1. Eat Fresh Fruits – They provide a constant source of energy (not just a quick boost) and often help with the sweet craving. Besides the standard banana/apple choice, consider raspberries, kiwi, or frozen grapes
2. Remember to eat your veggies! – It seems simple, but in order to get the appropriate number of servings of vegetables, you have to eat some with lunch and dinner. Consider adding it as a sliced tomato or two on your sandwich, or through a soup/stew. Or, get vegetables steamed as a side.
3. Consider your calcium – While it’s easy to drink a glass of milk to get your calcium, consider low-fat yogurt, greek yogurt as an option. When combined with fresh fruit you have a great dessert for lunch.
4. Consider a healthier option – Where you might have previously eaten fried foods, consider another cooking option including baking or grilling.
Unfortunately, this job does not always allow for the best selection of foods. While you won’t always be able to choose the best foods, making good decisions based on the rules above may help you in the long run in maintaining a healthy diet.
Until next time stay safe! And remember to follow on twitter (@stickysidedwn).
January 16, 2012 § Leave a comment
So, if you are like me, you were raised on the motto that “Breakfast is the most important meal of the day!”. As I’ve gotten older, the ability to eat a big breakfast has decreased. Mostly because I prefer a few more minutes of sleep versus the time it takes to make/eat/clean up a big breakfast. I’ll often skip breakfast, eat a smaller breakfast that I should, or eat something unhealthy and on the fly. My other problem is that I need variety, so eating the same thing over and over again gets boring and I have a problem finding something to add to the rotation. I’m working to improve my eating habits and hopefully can find something that fits the following suggestions.
What Makes A Good Breakfast
- Your breakfast should contain at least two of the major food groups. I like to include dairy and fruit. – Recently my breakfast have been fruit smoothies – two frozen ice cubes of yogurt, half a cup of fruit, 8 oz of milk, and a protein powder).
- Your breakfast options should include foods high in fiber and/or protein. This will provide you a source of energy that will last through until lunch, without the need for extra/excessive snaking
- Limit high-sugar foods such as some cereals and breakfast pastries. These are often the easiest foods to eat, but provide energy for only a short period of time and are higher in calories
- Make sure your drinks aren’t high in fat or sugar. Choose low fat milk, limit coffee, sugary juices or sodas. They provide little nutritional benefit and increase the calories.
Next week I’ll provide a few recipes and food ideas for breakfast! Until then, make sure to follow on twitter – @stickysidedwn
December 12, 2011 § Leave a comment
Now that we’ve spent some time looking at what we have been eating and recognizing what we should eat, how do you go about shopping for it?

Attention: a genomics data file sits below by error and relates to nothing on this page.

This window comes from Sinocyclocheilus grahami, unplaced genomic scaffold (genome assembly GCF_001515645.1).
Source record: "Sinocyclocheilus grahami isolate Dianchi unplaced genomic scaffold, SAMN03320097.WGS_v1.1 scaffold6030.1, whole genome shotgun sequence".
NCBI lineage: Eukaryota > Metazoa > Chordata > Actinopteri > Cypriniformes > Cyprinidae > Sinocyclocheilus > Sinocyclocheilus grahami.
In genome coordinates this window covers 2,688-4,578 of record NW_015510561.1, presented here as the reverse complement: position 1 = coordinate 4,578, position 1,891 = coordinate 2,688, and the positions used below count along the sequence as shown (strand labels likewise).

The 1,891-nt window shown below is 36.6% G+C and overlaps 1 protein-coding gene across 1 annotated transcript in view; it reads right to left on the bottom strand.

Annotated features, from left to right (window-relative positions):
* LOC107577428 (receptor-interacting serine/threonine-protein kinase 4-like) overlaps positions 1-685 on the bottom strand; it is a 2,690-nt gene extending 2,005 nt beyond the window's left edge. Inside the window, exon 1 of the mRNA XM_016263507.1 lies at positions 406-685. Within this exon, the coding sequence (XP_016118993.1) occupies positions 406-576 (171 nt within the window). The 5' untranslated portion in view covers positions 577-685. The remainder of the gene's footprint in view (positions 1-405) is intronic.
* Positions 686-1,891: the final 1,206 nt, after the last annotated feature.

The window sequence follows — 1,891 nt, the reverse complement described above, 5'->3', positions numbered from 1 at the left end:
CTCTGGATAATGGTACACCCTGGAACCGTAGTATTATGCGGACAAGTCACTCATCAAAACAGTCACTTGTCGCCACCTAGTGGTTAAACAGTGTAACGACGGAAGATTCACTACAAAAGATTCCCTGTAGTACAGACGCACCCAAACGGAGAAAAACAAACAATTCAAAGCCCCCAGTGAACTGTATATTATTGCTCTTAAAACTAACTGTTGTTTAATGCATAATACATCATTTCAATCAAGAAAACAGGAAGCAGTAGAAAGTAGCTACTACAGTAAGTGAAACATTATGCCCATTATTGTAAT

I have joked that I”m goign to begin skipping meals because the cost of groceries is just TOO high. It really surprises me every time I go to the grocery store just how much prices change in such a short period of time. But I also know that skipping meals is not the answer. That and I love food too much to actually skip a meal. So, I have to be cautious about how I buy and what I buy. But, as we all know, eating healthy isn’t always a cheap or easy thing to do.
1. Before you even leave the grocery store – eat a snack! Have you ever shopped hungry? I have, and let me just say, that I normally end up with buyer’s remorse when I get home. By eating a snack you are curbing your impulse buys just because you feel hungry as you shop
2. Make your list (and if you are like me, remember to take your list with you). This will ensure that you don’t buy something just because it looks good on the shelf. It also helps if you make your list based on a planned menu. This will help you have a bit more control, and also make healthy meal choices. Plus it can save you money.
3. Use the outer edge of the store to do most of your shopping. This is where the food with the highest nutrition can be found. Your fresh fruit, fresh meats, organic foods, etc. are on the outer edges of most standard grocery stores. If you are walking the aisles you are increasing the probability that you are getting higher processed foods, which means they lose nutritional value.
4. Stick to your list. Don’t free-lance. If you stray from your list you are probably buying snack foods, or other foods with less nutritional value than you really need. You are also probably going more on impulse and buying things you don’t really need.
5. If you have a craving, shop for that specific craving. For example, if I want ice cream it’s normally chocolate chip cookie dough ice cream. I don’t buy vanilla ice cream or rainbow sherbert, I buy chocolate chip cookie dough, but in a smaller container, so that I’m not OVER indulging.
From here we will look at various shopping needs – snack foods, good foods high in protein, etc., and some good healthy/easy recipes for cooking while on duty. Until then – watch what you eat 🙂
remember to follow on twitter – @stickysidedwn